How would you describe women in the bible? This was the first question asked by Rabbi Sheryl Nosan when she addressed 34 women on the topic Re-viewing Women in the Bible, A Jewish Perspective. Sheryl encouraged her audience to contribute their opinions and insights to the topic at an event organised by the Council for Australian Catholic Women (Perth) at Trinity College on the 21 August.
Rabbi Sheryl talked candidly of her journey to become a Rabbi. When she was twelve, her three brothers held and danced with the Torah but she was excluded. This led her to being ordained as a rabbi in 1993 after studies in California and Israel. Last year she was awarded an honorary doctorate for her 25 years as a Rabbi.
Forty women leaders from Australia’s leading church denominations and Christian organisations have joined together for an historic visit to Canberra today, addressing in part the shocking levels of violence toward women and children in the Pacific while asking elected leaders to reinforce partnership efforts with the Australian and Pacific church.
With every mainline denomination represented, the cohort is the largest delegation of female Christian leaders to travel to the Parliament. Their unified effort—coordinated through the efforts of Micah Australia—comes in part from the gravity of the Pacific situation where nearly 87 percent of children and 1 in 4 adolescent girls across eight countries experience physical violence regularly while 1 in 10 experience sexual violence, according to a recent report from Australia’s leading aid and development NGO’s.
The Synod's final document echoes the appeals of the Amazonian peoples in the face of the destruction of their territories and cultures
In his closing homily at the Synod of Bishops' special assembly on the Amazon, Pope Francis clearly referred to those cries from the Amazon which, for three weeks in the Vatican, resonated in the heart of Christianity.
First, a scream from the ground, from the "wounded and distorted beauty" of the Amazon, "a place of pain and violence," where "attacks against nature have consequences on the lives of peoples."
When Iris Steward, Nora Nelson, Myrt Lynch and Gert Richards got together on July 23 1969 to start making clothes for needy families, little did they know that 50 years later the St Marys Sewing Group would still be meeting once a week and producing thousands of items each year.
Back then money was scarce and the women unpicked unwanted garments to make them into children’s clothing. They also unpicked old jumpers, washed the wool and re-knitted it into toddler garments. Blankets and quilts were made from material scraps and old blankets. Originally based in the St Bernadette’s Church kitchen, then the church itself and the school, everything had to be unpacked and packed at the beginning and end of the day’s work.
On Wednesday evening last week forty one women gathered at Trinity College for an event organised by the committee for the Council for Australian Catholic Women (Perth). The Council was set up by the bishops of Australia to increase the participation of women in the Church. Three speakers addressed the meeting on the topic Women Prompting Change in the Church. The speakers described the difficulties women have had in being respected as equals in the Church and revealed how women have manoeuvred around this obstacle.
This year, the Catholic Women’s League of Australia Inc (CWLA) will take its 49th National Biennial Conference over to the south-west of Western Australia, to reflect on the theme “Behold the Miracle of Creation”.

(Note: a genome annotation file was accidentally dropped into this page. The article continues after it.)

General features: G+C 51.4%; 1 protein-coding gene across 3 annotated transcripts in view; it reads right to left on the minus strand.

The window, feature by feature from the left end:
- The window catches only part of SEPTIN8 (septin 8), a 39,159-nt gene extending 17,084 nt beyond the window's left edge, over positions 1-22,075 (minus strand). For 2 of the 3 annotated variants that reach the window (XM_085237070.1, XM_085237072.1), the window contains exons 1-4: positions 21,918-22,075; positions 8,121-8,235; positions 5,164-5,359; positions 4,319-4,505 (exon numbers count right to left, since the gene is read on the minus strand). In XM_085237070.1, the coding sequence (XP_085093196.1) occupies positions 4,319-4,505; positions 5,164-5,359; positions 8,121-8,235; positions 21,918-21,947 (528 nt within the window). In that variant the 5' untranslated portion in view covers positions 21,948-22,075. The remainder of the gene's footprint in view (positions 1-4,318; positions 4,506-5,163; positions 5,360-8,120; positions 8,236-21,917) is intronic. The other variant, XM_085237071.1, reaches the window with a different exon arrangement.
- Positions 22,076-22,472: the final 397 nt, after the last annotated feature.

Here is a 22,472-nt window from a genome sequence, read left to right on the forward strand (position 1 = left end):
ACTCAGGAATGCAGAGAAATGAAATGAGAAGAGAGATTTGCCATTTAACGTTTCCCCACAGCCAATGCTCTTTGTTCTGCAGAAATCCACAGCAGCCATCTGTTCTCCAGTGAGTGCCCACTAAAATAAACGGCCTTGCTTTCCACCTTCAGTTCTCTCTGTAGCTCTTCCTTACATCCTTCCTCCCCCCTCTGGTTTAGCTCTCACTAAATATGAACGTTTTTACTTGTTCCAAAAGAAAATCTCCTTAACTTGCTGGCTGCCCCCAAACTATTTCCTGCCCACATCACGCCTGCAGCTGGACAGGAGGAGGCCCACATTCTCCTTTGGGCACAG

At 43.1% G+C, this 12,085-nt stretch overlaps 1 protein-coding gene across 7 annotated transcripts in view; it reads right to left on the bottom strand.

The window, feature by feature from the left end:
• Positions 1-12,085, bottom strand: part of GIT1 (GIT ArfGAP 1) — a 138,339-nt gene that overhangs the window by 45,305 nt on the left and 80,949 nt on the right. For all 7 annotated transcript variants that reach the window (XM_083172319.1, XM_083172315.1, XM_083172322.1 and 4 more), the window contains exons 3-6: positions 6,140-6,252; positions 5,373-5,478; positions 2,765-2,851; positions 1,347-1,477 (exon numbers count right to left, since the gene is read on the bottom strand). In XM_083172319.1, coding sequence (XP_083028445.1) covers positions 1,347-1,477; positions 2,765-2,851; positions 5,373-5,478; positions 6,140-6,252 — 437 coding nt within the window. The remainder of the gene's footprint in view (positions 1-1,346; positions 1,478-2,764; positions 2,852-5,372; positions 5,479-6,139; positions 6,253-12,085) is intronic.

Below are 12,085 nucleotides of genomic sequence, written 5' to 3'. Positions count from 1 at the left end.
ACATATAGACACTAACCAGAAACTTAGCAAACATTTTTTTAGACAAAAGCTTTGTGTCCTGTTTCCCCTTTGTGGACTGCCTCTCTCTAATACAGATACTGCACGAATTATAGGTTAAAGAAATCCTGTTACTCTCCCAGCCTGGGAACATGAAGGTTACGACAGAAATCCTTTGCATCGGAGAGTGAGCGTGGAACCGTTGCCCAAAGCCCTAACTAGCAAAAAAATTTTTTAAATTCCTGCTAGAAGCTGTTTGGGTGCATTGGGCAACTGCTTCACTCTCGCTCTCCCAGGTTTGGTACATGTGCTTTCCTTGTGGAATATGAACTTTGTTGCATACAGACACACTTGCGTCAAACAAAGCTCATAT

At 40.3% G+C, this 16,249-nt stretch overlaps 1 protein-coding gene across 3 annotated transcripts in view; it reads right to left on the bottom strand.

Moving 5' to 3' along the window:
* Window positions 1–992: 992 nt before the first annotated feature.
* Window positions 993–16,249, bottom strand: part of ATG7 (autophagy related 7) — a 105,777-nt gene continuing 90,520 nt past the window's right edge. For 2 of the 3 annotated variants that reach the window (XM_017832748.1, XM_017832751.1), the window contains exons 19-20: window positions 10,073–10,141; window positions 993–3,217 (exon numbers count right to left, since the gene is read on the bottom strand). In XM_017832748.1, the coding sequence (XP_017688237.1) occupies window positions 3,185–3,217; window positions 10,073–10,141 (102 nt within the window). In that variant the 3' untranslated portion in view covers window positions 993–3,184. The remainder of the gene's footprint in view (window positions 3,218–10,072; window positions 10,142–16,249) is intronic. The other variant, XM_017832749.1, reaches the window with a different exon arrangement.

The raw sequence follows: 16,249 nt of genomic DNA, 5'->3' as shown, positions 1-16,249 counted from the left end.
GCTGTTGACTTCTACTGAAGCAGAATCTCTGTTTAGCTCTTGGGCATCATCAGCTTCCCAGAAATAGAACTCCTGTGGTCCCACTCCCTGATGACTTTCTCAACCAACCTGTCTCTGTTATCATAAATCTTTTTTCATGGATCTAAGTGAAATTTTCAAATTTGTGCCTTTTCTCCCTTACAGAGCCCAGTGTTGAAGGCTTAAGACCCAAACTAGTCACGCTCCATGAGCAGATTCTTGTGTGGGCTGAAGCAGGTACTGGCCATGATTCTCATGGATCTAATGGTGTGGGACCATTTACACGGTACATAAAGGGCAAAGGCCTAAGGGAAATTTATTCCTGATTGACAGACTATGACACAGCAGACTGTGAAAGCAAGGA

Scheduled to be held at the Lord Forrest Hotel in Bunbury, conference participants from around the country will gather from 9 to 12 September, beginning with a Mass at St Patrick’s Cathedral, with Bunbury Bishop Gerard Holohan as celebrant.
Upper and Lower Hunter women came together on Saturday 22 June to ReKindle their Story, under the auspices of the Maitland-Newcastle contact group for the Council for Australian Catholic Women (CACW). Members of the contact group were keen to travel north and St Joseph’s High School, Aberdeen, is the most hospitable of schools.
The chill of the morning dissipated amid warm greetings, hot cuppas and ‘school made’ sausage rolls!
A specialised leadership program for Catholic women in Australia has been selected for inclusion on a Vatican website promoting best practices in lay formation.
The Dicastery for Laity, Family and Life recently chose Leadership for Mission, a course specifically developed by women and for women who are inspired by the Gospel vision of justice, freedom and the dignity of the human person, to be featured at the Dicastery’s first Plenary Assembly in November.
On Saturday July 20, over seventy women from the Archdiocese of Canberra and Goulburn met on a cold Saturday morning at Daramalan College to form a Catholic Women’s Group for the Archdiocese.
This meeting was the final step in a long path of consultation and discernment across the Archdiocese over the last sixteen months to make sure that Catholic women everywhere could speak and be heard.
This original article was written by Rebecca Hall, a member of Leadership for Mission program.
The story of the Syrophoenician woman in the gospel of Mark is one which acts as a significant turning point in the ministry of Mark’s Jesus, where Jesus’ mission and ministry expands to those outside of the Israelite family. By offering a critical interpretation of this passage in Mark’s gospel readers can see how the story is draws on themes throughout Mark’s gospel to craft a message for the early church about how Gentiles in the community should be treated. Further reflection shows how this passage can be applied to today’s church and offers insights to the tools required for women’s leadership.